# How long to keep log files (in days). # Used by sa2(8) script # If value is greater than 28, then log files are kept in # multiple directories, one for each month. HISTORY=31
Save and exit the file and you will now be keeping 31 days of log files.
Accessing the Performance Statistics with sar
There are a metric ton of methods of getting data out of sar, below are a few options that I use commonly.
Access Previous Days Data
Before I start giving you examples of ways to extract performance statistic goodness via sar I first want to cover the default output of sar. By default sar will output the current days statistics depending on what options you give it; in order to get a previous days data from sar you must find that days log file and specify it with
# sar -f /var/log/sysstat/sa04
The log files for sar are contained within the
/var/log/sa directory depending on your distributions implementation. The sa log files have a bit of an interesting naming scheme which isn't used very often in Unix or Linux. The files end with a number that denotes the day example sa04 is actually the file from the 4th day of the current month.
This ls listing may help explain it easier.
# ls -la sa[0-9]* -rw-r--r-- 1 root root 254604 2012-07-02 00:00 sa01 << This file is for 2012-07-01 -rw-r--r-- 1 root root 254604 2012-07-03 00:00 sa02 -rw-r--r-- 1 root root 254604 2012-07-04 00:00 sa03 -rw-r--r-- 1 root root 254604 2012-07-05 00:00 sa04 -rw-r--r-- 1 root root 254604 2012-07-06 00:00 sa05 -rw-r--r-- 1 root root 254604 2012-07-07 00:00 sa06 -rw-r--r-- 1 root root 220044 2012-07-07 20:55 sa07 << This file is for 2012-07-07 (The current day) -rw-r--r-- 1 root root 254604 2012-06-30 00:00 sa29 << This file is for 2012-06-29 -rw-r--r-- 1 root root 254604 2012-07-01 00:00 sa30 << This file is for 2012-06-30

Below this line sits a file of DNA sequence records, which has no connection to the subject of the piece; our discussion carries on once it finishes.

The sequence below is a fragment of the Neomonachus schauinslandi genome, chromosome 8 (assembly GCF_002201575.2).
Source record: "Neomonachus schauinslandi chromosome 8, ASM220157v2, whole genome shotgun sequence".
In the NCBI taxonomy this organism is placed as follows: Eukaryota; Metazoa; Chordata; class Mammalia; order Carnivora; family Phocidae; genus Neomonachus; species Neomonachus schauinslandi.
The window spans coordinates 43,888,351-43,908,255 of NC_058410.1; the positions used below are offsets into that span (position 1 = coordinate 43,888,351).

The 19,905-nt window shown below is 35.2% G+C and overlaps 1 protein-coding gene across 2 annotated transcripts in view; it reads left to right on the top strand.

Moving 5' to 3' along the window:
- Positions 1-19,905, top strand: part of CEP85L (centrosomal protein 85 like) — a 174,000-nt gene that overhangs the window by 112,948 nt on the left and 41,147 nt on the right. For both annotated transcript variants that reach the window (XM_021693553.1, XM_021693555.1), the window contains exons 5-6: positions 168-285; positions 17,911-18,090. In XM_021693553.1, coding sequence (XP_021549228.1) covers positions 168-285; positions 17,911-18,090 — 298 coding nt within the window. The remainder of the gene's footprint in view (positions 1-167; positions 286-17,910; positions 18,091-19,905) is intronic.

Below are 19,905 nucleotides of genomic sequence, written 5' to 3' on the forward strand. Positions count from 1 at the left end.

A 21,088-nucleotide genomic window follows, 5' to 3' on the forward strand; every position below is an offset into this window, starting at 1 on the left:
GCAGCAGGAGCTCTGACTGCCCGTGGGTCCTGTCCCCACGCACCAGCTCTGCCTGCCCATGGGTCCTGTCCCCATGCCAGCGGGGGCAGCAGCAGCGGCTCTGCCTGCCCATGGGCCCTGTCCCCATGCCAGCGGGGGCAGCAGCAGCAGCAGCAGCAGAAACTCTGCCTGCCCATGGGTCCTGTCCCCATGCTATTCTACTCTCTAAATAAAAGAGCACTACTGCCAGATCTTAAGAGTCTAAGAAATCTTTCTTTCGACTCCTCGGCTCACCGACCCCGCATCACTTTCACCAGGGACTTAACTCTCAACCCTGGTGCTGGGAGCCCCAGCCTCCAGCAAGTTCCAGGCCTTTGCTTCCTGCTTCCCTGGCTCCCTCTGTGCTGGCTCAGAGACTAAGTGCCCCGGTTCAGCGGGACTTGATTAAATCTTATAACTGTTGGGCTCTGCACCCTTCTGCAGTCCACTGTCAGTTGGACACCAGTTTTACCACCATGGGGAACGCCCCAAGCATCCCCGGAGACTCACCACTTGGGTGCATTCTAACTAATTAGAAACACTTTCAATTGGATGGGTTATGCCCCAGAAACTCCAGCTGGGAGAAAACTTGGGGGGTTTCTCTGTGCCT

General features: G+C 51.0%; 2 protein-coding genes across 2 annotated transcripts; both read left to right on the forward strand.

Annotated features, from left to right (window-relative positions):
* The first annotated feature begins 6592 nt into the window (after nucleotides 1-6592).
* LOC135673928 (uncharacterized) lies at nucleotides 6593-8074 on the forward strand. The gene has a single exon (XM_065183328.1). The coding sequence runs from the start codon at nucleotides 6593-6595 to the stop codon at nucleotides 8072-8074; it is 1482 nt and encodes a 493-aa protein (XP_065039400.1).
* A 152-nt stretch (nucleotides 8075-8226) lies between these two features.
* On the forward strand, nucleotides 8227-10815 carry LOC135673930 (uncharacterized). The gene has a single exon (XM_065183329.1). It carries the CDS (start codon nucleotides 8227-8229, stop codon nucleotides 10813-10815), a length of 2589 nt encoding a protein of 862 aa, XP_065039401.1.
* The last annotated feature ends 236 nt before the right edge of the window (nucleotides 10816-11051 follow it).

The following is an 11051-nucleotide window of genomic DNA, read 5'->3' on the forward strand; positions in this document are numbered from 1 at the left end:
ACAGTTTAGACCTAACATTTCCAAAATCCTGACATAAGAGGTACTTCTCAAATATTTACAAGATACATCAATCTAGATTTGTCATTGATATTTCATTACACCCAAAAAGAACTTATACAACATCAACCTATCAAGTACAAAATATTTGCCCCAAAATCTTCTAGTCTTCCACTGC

Note: Per the config files comments if you are keeping the log files longer than 28 days the files will be contained in a sub directory to denote the month
-f flag can be used with all of the examples below to show data from a specific day.
The following command prints out the collective CPU performance information
# sar Linux 3.2.0-26-generic (workstation) 07/07/2012 _x86_64_ (1 CPU) 01:35:02 PM CPU %user %nice %system %iowait %steal %idle 01:40:01 PM all 1.30 0.00 0.66 0.31 0.00 97.73 01:45:02 PM all 1.12 0.00 0.43 0.22 0.00 98.23
If you want to display the CPU information broken down rather than summarized you can use the
# sar -P ALL Linux 3.2.0-26-generic (workstation) 07/07/2012 _x86_64_ (1 CPU) 01:35:02 PM CPU %user %nice %system %iowait %steal %idle 01:40:01 PM all 1.30 0.00 0.66 0.31 0.00 97.73 01:40:01 PM 0 1.30 0.00 0.66 0.31 0.00 97.73 01:40:01 PM CPU %user %nice %system %iowait %steal %idle 01:45:02 PM all 1.12 0.00 0.43 0.22 0.00 98.23 01:45:02 PM 0 1.12 0.00 0.43 0.22 0.00 98.23
I only have 1 CPU on my test virtual machine but if you have a multiprocessor machine the output will have more CPU's.
-b flag will show the summarized I/O Statistics.
# sar -b Linux 3.2.0-26-generic (workstation) 07/07/2012 _x86_64_ (1 CPU) 01:35:02 PM tps rtps wtps bread/s bwrtn/s 01:40:01 PM 0.88 0.04 0.84 1.50 8.67 01:45:02 PM 0.68 0.00 0.68 0.00 6.94 01:50:02 PM 0.67 0.00 0.67 0.00 6.83 01:55:01 PM 1.58 0.62 0.96 19.72 10.29